The Rascals - Biography
By Bob Fagan
The Rascals were one of the late 60s’ finest examples of “blue-eyed soul,” a term given to white acts which emulated black soul and R&B performers. The band’s roots were in the nightclub act Joey Dee & the Starlighters, with Brigati, Cavaliere and Danelli – all from New Jersey - having been members. Joey Dee and the Starlighters were best known for their number 1 hit “The Peppermint Twist,” a dance number that paid tribute to the Peppermint Lounge in New York City, where they were the house band. For a period in 1960, the Peppermint Lounge was THE place to be seen twisting, and everyone from Jackie Kennedy to John Wayne made the scene.
The three Italian-Americans met up with Canadian guitarist Gene Cornish and formed The Rascals in 1965. Their manager Sid Bernstein (the legendary New York promoter who produced The Beatles concert at Shea Stadium) changed their name to the Young Rascals to avoid legal problems with another band of the same name. The band was signed to Atlantic. Their first single, “I Ain’t Gonna Eat Out My Heart Anymore,” was a minor hit that set the blueprint for the band’s sound – black group-style vocal harmonies and typical R&B instrumentation –a vocalist, guitarist, drummer and organist. The band’s second 45, a cover of the Olympics’ “Good Lovin,’” was a number 1 smash. Their first album (The Young Rascals, 1966 Atlantic) rose to number 15 in the US.
By the band’s second album (Collections, 1967 Atlantic), at least half the songs were originals. The album reached number 15 in the US, the same position as its predecessor. “I’ve Been Lonely Too Long,” the single off the album, rose to number 16. The non-LP single “You Better Run,” a top twenty US hit, was included on their third release, Groovin (1967 Atlantic). This LP was, with one exception, all original material, the bulk of it by the songwriting team of Brigati and Cavaliere. The album showed the fruits of the band’s artistic growth, as they were now composing material that reached beyond their white-soul and dance roots.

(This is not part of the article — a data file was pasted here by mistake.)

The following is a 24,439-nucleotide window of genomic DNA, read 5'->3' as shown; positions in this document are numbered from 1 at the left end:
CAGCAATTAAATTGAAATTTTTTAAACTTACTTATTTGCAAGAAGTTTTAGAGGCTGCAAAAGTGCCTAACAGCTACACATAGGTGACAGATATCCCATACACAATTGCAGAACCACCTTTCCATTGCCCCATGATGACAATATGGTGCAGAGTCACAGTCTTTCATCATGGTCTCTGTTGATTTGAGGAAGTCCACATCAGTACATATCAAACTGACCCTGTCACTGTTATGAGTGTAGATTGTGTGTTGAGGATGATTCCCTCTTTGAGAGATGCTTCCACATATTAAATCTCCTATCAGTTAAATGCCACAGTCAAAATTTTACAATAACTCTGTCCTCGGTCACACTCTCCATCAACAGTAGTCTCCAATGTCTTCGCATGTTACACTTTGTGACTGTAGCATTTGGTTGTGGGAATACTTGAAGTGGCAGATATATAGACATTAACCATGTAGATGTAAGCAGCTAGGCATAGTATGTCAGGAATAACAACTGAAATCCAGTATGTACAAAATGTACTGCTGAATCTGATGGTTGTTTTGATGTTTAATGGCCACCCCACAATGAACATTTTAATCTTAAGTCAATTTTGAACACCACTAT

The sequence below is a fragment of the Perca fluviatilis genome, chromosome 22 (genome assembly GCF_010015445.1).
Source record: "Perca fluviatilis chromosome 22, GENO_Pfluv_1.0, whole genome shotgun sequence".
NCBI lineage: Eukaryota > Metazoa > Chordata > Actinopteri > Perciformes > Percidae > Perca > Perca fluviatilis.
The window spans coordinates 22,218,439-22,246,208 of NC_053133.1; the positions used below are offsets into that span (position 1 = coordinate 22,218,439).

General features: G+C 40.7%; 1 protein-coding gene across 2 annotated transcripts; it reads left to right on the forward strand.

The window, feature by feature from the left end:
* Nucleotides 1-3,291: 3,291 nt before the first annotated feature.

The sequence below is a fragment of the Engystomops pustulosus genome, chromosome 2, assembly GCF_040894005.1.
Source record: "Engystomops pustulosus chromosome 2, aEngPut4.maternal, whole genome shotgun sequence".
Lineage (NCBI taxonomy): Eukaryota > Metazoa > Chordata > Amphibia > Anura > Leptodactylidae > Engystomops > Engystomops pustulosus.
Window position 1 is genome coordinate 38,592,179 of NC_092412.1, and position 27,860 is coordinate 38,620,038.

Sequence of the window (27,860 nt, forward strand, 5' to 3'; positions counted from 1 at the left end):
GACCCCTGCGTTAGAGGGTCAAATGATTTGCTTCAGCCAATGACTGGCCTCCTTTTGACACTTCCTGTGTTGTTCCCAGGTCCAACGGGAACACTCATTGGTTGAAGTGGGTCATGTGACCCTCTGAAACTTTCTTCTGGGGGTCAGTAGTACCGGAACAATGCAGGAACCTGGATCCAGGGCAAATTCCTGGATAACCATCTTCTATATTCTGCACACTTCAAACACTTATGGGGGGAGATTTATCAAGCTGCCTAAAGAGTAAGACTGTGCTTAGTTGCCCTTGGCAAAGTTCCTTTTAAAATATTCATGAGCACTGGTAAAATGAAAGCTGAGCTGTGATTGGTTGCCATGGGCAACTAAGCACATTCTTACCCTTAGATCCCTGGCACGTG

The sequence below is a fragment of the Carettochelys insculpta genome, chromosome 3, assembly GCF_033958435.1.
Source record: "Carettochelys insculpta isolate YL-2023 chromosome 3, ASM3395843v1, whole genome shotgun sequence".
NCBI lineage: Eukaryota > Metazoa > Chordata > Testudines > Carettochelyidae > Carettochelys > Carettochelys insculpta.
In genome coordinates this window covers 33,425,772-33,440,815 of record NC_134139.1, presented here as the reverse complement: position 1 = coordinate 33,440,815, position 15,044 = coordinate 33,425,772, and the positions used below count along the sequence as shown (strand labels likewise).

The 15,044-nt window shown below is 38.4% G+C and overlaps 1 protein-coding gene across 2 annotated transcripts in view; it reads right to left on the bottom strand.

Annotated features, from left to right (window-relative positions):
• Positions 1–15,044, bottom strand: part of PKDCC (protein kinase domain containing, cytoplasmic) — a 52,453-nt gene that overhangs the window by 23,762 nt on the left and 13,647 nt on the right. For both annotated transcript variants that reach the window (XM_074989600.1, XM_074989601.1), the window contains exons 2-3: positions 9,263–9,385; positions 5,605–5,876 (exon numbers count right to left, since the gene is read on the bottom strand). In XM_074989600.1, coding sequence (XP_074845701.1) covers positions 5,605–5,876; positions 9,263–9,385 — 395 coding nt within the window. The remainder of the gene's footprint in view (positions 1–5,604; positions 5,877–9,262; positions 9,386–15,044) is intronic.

The single “Groovin’,” was a soft, soul masterpiece, with percussion and conga drums by vocalist Brigati, and bass by Chuck Rainey, the New York-based session player who played with artists from Aretha Franklin to Steely Dan. The song spent a month at the top of the pop charts and reached number 3 on the Billboard Black Song charts, inspiring cover versions by such black artists as Aretha Franklin and Marvin Gaye, whose own hit “Let’s Get it On” borrows some of the easy, laid-back sensuality of the Rascals’ hit. “How Can I be Sure,” with its swirling accordion and complex melody, was a jazzy nod to the band’s Italian origins.
Their next album (Once Upon a Dream, 1968 Atlantic) contained only one charting song – “It’s Wonderful” – which made it to number 20. The album itself, which saw the band drop the “Young” part of their name, made it to number 9. The greatest hits compilation Time Peace (1969 Atlantic) reached number 1 in the US. The followup, the ambitious two-record set Freedom Suite (1969 Atlantic) was the band’s entry into the “concept album” phase many top bands were going through at the time. Although it suffers, as most concept albums did, from a lack of focus and weak filler material, it did contain the hit “People Got to Be Free,” written by Brigati and Cavaliere in response to the assassinations of Martin Luther King and Robert Kennedy. (Besides this musical statement, the band insisted that black performers appear on the bill for all their live performances.) Musically and vocally the song reminds one of the work of Otis Redding and Booker T and the MGs; particularly the guitar playing of Gene Cornish, in its use of MGs’ guitarist Steve Cropper’s signature sliding eighths. (Booker T and the MGs had also covered the Rascals’ “Groovin’” not long after its release).
The experimental material on the seconf record of the set was sometimes tedious (the drum solo “Bang”) and sometimes effective. Guest performers included the R&B and early rock 'n' roll sax legend King Curtis, as well as jazz saxophonist David “Fathead” Newman and Modern Jazz Quartet bassist Richard Davis, who had earlier contributed to Van Morrison's masterpiece Astral Weeks. The record made it to number 17 on the Billboard Album charts, although many of the group’s fans were dismayed by its distance from the group's signature sound.
Although the original quartet released a few more albums, it was really all over for the Rascals after “Freedom Suite.” Cavaliere began to write alone rather than with Brigati, and the latter left the band in 1970, followed in 1971 by Cornish. Cavaliere and Danelli carried on for two more albums, with replacements for Brigati and Cornish, before officially ending the band in 1972. Cavaliere made several solo albums, and Brigati recorded an album in the mid-70s with his brother David Brigati – the unofficial “5th Rascal,” who had also been a Starlighter, and a backup singer and vocal arranger for the Rascals throughout their career.
The band briefly reformed in 1988, without Brigati, and toured but did not record or release any new material. In 1982 Both Danelli and Cavaliere became members of Bruce Springsteen guitarist Steven Van Zandt’s solo project, Little Steven and the Disciples of Soul. Both appear on that band’s first two albums; the first of which, Men Without Women (1982 Capitol Records) received much critical acclaim. In 2005, it was Van Zandt who inducted the Rascals into the Rock n Roll Hall of Fame.